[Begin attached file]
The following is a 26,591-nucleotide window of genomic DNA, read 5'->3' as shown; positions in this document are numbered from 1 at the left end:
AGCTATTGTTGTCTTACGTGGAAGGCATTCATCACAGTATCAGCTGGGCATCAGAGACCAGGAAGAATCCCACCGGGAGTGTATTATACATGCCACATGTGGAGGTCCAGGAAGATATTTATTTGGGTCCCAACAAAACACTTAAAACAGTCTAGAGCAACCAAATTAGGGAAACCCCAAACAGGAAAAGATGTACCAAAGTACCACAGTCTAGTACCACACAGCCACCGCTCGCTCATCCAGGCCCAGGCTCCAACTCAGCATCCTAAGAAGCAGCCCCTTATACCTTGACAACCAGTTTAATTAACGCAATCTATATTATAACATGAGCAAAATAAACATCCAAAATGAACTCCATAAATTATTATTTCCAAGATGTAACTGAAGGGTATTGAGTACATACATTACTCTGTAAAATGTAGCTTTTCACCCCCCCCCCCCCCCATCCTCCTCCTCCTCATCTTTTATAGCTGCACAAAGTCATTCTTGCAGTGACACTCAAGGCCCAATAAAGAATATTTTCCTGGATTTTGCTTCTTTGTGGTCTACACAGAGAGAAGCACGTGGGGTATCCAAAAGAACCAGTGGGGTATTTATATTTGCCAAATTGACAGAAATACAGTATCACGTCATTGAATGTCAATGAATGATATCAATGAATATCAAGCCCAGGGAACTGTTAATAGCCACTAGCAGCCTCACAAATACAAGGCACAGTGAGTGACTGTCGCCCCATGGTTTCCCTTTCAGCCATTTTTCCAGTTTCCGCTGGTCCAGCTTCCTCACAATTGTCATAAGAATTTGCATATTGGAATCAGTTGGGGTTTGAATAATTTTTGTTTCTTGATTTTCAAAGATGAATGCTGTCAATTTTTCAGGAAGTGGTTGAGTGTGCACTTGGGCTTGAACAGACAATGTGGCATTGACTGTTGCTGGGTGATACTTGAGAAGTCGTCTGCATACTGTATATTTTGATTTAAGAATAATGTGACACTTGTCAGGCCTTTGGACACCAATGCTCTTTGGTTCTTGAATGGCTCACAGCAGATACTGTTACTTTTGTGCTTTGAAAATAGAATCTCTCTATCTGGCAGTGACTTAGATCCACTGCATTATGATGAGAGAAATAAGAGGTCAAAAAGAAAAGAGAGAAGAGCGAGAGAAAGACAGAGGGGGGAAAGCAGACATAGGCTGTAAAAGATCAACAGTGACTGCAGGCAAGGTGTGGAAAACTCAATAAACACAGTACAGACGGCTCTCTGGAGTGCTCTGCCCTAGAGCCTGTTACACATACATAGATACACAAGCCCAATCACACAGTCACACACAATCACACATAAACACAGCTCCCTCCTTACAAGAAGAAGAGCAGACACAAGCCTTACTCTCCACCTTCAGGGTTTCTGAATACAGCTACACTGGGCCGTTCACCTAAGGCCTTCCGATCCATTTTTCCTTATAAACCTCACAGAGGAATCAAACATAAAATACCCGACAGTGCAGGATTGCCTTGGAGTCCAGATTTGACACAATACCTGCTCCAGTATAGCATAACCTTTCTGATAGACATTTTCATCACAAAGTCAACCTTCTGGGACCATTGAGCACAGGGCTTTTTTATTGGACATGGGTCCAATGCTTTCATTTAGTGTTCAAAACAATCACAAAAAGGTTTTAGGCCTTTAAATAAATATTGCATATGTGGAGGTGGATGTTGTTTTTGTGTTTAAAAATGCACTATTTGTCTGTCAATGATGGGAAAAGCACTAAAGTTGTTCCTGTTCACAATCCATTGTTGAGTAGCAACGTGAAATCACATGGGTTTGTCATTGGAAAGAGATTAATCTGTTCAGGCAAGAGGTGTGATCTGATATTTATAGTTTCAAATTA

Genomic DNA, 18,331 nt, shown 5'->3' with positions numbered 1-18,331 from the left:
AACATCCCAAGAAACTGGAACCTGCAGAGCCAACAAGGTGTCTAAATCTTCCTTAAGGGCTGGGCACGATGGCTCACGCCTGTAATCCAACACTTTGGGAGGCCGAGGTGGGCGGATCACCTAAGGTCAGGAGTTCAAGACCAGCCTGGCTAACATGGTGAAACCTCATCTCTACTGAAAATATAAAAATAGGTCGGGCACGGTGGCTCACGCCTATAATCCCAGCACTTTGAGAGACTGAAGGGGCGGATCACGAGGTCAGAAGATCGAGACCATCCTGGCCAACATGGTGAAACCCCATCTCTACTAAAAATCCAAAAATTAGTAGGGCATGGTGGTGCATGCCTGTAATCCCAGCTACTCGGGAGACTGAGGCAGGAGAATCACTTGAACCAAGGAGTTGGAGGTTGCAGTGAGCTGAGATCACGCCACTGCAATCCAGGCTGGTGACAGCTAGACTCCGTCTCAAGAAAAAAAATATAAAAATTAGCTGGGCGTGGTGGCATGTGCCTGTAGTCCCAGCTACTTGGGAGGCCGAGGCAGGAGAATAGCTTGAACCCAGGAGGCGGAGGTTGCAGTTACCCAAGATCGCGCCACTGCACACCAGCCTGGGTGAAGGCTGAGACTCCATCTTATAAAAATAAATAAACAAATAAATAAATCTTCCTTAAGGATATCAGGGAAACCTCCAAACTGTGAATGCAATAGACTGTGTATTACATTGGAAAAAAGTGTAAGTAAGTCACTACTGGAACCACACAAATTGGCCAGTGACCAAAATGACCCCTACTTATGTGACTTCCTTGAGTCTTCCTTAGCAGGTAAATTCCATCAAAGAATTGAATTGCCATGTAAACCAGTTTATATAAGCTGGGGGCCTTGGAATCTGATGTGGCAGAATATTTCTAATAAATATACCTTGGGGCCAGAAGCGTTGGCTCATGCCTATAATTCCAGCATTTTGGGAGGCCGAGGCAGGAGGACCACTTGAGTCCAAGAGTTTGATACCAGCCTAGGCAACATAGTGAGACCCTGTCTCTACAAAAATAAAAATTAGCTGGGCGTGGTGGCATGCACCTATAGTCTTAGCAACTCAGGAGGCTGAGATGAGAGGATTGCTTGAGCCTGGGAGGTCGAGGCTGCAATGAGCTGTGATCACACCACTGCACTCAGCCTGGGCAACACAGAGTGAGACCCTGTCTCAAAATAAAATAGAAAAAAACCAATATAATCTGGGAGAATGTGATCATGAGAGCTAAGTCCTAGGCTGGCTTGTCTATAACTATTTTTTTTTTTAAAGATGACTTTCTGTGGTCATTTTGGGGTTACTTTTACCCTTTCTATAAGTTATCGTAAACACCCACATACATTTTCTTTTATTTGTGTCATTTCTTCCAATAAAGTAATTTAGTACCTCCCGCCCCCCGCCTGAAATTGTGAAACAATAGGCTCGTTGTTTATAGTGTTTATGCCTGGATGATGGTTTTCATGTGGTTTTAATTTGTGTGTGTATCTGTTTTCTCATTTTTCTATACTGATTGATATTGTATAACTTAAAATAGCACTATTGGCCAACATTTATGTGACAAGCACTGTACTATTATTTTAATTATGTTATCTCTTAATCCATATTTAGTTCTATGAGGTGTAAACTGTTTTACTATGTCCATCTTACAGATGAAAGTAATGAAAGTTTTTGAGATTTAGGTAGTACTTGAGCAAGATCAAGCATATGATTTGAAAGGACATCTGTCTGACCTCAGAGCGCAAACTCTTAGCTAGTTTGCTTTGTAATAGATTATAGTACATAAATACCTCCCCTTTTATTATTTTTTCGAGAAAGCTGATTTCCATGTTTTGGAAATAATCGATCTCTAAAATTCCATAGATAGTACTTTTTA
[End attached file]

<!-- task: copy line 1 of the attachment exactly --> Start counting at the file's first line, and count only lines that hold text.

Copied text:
The following is a 26,591-nucleotide window of genomic DNA, read 5'->3' as shown; positions in this document are numbered from 1 at the left end: